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"Mournful.... Captures the significance of Brown at the time of its pronouncement and of African Americans' then-unconquerable optimism about the country's ultimate goodness."--Debra J. Dickerson, Mother Jones
"Bell, always a self-consciously provocative writer, remains true to form in Silent Covenants. In his most creative chapter, Bell imagines an alternative Brown decision that would have upheld segregation but insisted on the equalization of resources between blacks and whites. Had that road been followed, he suggests, black children might have gotten the education they needed and deserved."--Boston Globe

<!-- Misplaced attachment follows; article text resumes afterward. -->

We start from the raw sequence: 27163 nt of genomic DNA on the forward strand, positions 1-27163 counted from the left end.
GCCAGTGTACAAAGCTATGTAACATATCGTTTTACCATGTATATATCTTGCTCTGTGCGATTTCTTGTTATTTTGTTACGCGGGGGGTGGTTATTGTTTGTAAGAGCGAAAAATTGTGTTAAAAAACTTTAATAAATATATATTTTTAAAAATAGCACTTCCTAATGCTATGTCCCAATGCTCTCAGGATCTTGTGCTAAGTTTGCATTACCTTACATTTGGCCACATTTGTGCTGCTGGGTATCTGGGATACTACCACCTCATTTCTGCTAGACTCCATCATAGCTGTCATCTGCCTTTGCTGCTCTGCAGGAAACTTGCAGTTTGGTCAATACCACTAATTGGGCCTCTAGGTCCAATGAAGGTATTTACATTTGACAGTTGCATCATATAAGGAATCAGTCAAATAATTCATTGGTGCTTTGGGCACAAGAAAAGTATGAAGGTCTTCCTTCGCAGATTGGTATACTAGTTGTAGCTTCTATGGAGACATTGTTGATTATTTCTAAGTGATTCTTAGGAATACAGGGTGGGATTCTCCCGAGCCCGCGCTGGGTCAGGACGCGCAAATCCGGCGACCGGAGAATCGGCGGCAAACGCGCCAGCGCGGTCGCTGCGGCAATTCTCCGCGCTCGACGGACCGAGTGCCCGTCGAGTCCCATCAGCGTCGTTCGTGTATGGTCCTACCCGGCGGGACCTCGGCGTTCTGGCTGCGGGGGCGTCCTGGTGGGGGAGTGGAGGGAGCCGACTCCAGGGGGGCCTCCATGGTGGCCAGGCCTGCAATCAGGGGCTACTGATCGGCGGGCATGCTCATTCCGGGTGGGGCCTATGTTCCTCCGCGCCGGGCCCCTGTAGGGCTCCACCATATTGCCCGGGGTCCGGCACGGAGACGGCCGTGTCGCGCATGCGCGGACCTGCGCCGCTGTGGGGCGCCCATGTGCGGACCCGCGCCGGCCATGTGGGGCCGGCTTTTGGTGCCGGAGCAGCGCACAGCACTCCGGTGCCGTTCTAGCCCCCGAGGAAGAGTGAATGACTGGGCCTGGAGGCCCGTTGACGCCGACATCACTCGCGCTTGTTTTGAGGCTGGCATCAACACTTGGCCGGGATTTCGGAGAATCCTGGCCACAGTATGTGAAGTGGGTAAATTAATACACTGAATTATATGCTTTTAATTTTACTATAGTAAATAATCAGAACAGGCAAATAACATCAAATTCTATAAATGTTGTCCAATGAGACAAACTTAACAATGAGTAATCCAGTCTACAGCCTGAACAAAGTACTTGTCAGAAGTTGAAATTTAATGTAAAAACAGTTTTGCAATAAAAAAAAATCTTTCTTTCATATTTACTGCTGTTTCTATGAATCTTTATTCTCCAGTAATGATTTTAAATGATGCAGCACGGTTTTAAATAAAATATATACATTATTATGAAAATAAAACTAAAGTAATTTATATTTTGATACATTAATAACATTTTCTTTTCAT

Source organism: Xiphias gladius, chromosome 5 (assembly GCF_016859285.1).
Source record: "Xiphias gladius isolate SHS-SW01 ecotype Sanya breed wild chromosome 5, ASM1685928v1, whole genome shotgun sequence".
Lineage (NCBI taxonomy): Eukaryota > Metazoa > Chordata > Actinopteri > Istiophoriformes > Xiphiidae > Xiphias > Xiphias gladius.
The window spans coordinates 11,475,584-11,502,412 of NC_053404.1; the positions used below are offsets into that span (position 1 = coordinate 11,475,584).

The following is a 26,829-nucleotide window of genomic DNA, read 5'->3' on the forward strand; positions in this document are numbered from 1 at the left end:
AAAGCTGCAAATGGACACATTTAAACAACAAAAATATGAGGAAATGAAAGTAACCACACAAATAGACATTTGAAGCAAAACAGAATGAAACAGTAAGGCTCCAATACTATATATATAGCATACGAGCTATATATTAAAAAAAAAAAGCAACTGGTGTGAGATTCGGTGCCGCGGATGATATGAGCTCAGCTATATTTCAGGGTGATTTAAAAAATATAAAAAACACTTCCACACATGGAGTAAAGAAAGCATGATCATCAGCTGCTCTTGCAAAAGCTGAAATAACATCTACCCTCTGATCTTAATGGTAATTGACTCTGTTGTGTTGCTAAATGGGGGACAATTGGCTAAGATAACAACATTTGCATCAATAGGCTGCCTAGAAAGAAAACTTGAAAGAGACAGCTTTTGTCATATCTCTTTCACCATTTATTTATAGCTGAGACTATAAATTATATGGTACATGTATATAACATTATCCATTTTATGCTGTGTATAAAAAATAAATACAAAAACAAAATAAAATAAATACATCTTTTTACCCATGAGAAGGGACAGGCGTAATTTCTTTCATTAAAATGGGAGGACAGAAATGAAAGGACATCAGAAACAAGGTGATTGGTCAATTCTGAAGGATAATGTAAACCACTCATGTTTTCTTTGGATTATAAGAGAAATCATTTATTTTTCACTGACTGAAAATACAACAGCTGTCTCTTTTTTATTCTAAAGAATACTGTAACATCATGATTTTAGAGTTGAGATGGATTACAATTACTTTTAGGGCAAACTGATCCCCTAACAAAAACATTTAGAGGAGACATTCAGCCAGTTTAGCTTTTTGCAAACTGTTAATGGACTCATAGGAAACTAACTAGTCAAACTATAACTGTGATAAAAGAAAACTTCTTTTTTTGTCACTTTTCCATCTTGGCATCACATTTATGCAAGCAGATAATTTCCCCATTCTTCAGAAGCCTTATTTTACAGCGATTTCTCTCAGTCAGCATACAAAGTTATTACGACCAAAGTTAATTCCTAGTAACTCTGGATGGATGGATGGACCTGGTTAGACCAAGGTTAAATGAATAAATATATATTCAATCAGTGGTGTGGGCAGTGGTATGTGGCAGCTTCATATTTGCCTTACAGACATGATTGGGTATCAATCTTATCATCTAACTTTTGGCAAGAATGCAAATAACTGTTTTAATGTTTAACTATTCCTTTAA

"Provocatively sardonic.... His pervasive melancholy may surprise readers who expect movement veterans to celebrate victories rather than rue their missteps, but to Bell the very perception of Brown as a victory is a 'mirage' that must be vanquished."--Chicago Tribune
"A bold and sobering counterproposal."--The New Yorker